A TV documentary lifted the lid on the goings-on in a Crawley nightclub’s loos.
The secrets of the ladies and gents at JJ Whispers in Crawley High Street were revealed in explicit detail during, Up all Night - The Night Club Toilet, on Channel 4, on Thursday (October 17).
Marc Simpson, co-owner of the nightclub, said the club ‘had nothing to hide’ and was happy with how the clubbers came across in the 60-minute episode.
He said: “It’s not Bafta award winning TV but it’s entertaining.
“I hope it was taken in a light hearted way as it was intended.”
Marc said Firecracker Films chose JJ Whispers because it was a ‘typical high street nightclub’ and the people there were ‘very keen’ to be involved.
The programme, filmed over four nights, showed how the ladies and gents toilets had their own atmosphere and even their own anthems.
Two toilet attendants, who have come from Nigeria to find work, explained how they made a living by selling small items such as lollipops, chewing gum and sprays of perfumes.
Viewers were given a glimpse of the toilet visitors through the eyes of the patient self employed attendants.
Potential customers included a man who started an argument with the attendant over a fictional twenty pound note; two long lost cousins; a woman outraged at having to put on her shoes on the dance floor; a couple enjoying their first date after meeting online, and other comical characters.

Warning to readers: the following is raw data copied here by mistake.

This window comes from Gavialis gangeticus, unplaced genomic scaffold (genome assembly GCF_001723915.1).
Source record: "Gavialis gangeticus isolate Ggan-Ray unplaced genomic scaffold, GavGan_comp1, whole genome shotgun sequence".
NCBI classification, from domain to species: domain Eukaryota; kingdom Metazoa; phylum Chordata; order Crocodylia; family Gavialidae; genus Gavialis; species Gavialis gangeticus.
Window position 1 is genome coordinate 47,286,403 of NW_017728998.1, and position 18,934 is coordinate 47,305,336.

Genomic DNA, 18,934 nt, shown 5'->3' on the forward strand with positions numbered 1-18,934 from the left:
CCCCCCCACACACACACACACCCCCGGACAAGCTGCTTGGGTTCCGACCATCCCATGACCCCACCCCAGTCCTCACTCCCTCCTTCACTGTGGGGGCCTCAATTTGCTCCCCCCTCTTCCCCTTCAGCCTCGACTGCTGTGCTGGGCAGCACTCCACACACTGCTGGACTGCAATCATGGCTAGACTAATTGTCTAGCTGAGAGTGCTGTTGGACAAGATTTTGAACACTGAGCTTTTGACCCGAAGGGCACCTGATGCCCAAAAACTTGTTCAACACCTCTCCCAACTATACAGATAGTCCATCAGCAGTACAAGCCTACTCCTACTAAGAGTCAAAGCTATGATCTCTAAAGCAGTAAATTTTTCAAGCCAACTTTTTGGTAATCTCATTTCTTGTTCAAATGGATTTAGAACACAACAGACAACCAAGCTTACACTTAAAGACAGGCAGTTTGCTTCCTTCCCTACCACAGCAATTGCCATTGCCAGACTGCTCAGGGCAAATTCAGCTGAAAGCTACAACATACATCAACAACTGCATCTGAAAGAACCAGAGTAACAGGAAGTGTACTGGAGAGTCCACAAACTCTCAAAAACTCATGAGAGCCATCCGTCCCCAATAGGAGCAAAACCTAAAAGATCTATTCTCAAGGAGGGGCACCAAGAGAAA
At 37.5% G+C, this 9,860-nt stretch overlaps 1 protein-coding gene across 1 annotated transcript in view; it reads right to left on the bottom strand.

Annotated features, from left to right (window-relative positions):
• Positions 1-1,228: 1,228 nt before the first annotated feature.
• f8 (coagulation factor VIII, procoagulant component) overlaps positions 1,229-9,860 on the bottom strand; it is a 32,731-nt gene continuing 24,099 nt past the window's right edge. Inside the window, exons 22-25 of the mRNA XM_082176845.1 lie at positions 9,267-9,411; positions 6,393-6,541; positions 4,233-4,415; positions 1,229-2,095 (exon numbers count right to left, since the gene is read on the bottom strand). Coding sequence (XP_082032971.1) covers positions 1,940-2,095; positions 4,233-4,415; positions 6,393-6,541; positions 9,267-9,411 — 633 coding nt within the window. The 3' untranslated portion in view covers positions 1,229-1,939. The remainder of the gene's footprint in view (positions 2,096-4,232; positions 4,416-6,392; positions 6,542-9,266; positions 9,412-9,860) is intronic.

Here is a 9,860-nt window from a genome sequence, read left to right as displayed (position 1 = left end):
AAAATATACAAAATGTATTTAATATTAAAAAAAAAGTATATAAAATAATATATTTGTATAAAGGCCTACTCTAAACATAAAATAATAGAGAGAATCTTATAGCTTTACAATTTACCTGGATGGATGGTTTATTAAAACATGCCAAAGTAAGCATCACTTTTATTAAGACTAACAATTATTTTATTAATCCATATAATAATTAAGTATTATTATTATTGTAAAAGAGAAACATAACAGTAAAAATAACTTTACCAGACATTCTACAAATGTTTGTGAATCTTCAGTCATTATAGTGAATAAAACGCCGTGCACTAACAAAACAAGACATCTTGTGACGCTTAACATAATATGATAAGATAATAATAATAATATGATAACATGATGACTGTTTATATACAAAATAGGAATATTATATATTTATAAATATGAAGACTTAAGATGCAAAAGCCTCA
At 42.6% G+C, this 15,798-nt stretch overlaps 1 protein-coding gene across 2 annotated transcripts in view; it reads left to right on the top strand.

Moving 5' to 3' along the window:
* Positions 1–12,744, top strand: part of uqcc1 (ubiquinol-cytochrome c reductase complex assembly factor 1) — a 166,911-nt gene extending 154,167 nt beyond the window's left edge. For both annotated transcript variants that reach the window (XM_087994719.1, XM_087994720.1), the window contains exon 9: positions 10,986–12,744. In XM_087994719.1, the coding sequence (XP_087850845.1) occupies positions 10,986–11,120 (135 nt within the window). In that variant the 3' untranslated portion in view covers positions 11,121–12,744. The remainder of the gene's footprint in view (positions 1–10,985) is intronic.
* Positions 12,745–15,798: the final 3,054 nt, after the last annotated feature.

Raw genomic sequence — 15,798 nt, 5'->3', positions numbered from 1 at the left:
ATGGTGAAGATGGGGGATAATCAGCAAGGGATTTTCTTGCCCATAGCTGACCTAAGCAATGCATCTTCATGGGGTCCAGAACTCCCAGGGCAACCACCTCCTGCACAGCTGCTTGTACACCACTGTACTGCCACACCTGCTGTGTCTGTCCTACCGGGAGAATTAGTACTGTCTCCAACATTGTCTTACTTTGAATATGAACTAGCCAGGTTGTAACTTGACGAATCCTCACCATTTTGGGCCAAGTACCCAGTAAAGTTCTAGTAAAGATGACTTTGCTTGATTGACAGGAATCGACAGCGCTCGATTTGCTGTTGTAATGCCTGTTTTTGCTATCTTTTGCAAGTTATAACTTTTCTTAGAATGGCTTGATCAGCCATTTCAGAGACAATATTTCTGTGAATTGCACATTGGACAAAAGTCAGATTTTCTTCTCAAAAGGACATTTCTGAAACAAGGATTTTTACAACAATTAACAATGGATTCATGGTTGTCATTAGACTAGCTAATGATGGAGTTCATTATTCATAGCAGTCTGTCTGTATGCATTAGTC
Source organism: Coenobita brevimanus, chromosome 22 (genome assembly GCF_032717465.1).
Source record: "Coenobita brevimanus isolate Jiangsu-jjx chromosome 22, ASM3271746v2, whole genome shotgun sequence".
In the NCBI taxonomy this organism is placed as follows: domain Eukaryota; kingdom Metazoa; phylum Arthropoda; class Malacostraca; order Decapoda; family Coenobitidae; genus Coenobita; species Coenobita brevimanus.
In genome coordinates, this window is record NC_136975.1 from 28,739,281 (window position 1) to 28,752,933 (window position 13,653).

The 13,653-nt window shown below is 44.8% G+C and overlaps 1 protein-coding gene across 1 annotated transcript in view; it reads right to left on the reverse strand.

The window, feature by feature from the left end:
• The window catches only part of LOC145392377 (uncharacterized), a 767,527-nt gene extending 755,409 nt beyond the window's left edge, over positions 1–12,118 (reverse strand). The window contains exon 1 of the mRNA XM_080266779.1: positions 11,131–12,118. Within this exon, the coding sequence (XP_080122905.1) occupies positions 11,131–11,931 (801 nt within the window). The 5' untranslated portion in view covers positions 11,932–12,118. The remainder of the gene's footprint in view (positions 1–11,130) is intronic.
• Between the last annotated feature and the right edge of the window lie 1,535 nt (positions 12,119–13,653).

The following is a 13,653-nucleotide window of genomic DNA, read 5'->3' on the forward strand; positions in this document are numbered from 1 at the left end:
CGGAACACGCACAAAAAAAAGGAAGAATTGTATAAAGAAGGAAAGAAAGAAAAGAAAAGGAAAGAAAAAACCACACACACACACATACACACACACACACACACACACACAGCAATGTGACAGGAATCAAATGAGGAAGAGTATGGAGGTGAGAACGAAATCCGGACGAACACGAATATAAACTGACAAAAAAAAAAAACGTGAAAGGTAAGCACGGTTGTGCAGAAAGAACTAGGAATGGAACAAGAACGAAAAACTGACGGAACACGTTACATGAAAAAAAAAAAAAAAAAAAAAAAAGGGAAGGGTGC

Some clubbers were also interviewed after the night.Marc said this was just a small part of a huge operation which he compared to the Big Brother reality programme.
He said: “There were lots of people there from Firecracker.
“It was all in the basement with a studio. It was like Big Brother HQ.“
However, some people have taken to our Facebook page (facebook.com/crawley.observer) to say they did not like the way the programme made the town look.
Kelly Farnham said: “I don’t think it’s done people of Crawley or JJ Whispers any justice at all!”
Vibeke Harrison added: “I’m proud of being born and bred in Crawley, but the programme was utter rot and not an accurate reflection of Crawley as a town.”
See more comments on pages 34 and 35.